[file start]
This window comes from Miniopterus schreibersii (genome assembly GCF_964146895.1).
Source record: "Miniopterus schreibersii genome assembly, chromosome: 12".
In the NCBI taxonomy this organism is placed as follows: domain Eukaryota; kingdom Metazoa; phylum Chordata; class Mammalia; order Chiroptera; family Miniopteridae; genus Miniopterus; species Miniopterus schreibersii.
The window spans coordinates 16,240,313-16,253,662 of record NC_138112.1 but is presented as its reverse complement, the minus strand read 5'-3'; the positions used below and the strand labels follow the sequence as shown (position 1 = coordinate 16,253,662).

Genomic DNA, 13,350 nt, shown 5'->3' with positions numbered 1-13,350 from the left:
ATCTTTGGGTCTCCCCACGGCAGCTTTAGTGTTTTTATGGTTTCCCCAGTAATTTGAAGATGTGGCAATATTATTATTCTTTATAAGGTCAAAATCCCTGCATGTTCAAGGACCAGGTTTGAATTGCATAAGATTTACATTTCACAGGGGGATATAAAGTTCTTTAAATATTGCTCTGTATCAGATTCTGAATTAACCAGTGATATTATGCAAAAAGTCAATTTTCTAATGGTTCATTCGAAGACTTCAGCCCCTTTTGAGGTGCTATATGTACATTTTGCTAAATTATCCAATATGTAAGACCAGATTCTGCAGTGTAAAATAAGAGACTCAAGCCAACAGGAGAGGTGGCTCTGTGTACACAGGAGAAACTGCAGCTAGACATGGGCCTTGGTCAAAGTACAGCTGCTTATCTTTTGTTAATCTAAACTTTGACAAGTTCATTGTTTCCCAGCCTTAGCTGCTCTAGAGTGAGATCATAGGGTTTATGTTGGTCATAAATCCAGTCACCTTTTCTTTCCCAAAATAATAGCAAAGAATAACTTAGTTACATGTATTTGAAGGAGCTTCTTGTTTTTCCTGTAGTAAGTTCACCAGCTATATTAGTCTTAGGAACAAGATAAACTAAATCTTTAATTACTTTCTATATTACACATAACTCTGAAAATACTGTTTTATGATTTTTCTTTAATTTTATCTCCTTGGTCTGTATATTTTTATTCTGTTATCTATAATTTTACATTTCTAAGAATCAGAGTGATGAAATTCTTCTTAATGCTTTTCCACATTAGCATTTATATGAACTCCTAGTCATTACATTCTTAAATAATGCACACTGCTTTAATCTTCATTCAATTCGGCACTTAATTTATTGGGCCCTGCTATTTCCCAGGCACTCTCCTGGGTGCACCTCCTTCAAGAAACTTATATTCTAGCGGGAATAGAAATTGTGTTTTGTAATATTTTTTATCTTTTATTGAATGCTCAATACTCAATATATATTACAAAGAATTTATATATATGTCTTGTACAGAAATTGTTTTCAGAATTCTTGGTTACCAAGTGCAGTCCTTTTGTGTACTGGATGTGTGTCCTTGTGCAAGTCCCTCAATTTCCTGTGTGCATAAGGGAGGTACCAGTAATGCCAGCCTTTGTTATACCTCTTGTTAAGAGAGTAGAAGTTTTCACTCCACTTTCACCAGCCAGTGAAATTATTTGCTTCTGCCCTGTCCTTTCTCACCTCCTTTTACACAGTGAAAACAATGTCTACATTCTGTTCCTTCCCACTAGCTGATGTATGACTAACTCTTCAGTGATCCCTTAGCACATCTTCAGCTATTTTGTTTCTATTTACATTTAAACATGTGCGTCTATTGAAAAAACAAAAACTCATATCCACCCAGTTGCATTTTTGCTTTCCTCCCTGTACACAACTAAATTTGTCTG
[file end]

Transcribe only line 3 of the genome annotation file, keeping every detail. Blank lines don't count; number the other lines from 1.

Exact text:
In the NCBI taxonomy this organism is placed as follows: domain Eukaryota; kingdom Metazoa; phylum Chordata; class Mammalia; order Chiroptera; family Miniopteridae; genus Miniopterus; species Miniopterus schreibersii.